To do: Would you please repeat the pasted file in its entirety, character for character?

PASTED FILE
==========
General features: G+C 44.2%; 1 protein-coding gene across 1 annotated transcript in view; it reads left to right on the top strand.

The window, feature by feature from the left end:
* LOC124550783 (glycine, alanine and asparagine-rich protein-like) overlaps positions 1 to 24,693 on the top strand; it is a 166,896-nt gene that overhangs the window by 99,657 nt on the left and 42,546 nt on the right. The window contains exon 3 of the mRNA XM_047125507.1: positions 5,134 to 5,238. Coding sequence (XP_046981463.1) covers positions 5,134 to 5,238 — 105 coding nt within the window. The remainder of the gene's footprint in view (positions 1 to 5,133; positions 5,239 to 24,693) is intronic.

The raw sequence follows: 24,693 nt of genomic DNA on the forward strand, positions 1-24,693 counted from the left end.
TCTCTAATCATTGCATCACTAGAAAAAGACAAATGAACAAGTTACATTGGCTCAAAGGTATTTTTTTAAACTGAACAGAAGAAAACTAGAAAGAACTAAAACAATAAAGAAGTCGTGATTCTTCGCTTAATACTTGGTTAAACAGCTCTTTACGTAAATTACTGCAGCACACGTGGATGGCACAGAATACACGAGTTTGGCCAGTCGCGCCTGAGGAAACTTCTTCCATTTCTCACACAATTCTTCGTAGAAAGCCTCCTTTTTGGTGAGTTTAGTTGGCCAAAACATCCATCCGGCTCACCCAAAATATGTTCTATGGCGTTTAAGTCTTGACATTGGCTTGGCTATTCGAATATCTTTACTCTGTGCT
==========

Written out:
General features: G+C 44.2%; 1 protein-coding gene across 1 annotated transcript in view; it reads left to right on the top strand.

The window, feature by feature from the left end:
* LOC124550783 (glycine, alanine and asparagine-rich protein-like) overlaps positions 1 to 24,693 on the top strand; it is a 166,896-nt gene that overhangs the window by 99,657 nt on the left and 42,546 nt on the right. The window contains exon 3 of the mRNA XM_047125507.1: positions 5,134 to 5,238. Coding sequence (XP_046981463.1) covers positions 5,134 to 5,238 — 105 coding nt within the window. The remainder of the gene's footprint in view (positions 1 to 5,133; positions 5,239 to 24,693) is intronic.

The raw sequence follows: 24,693 nt of genomic DNA on the forward strand, positions 1-24,693 counted from the left end.
TCTCTAATCATTGCATCACTAGAAAAAGACAAATGAACAAGTTACATTGGCTCAAAGGTATTTTTTTAAACTGAACAGAAGAAAACTAGAAAGAACTAAAACAATAAAGAAGTCGTGATTCTTCGCTTAATACTTGGTTAAACAGCTCTTTACGTAAATTACTGCAGCACACGTGGATGGCACAGAATACACGAGTTTGGCCAGTCGCGCCTGAGGAAACTTCTTCCATTTCTCACACAATTCTTCGTAGAAAGCCTCCTTTTTGGTGAGTTTAGTTGGCCAAAACATCCATCCGGCTCACCCAAAATATGTTCTATGGCGTTTAAGTCTTGACATTGGCTTGGCTATTCGAATATCTTTACTCTGTGCT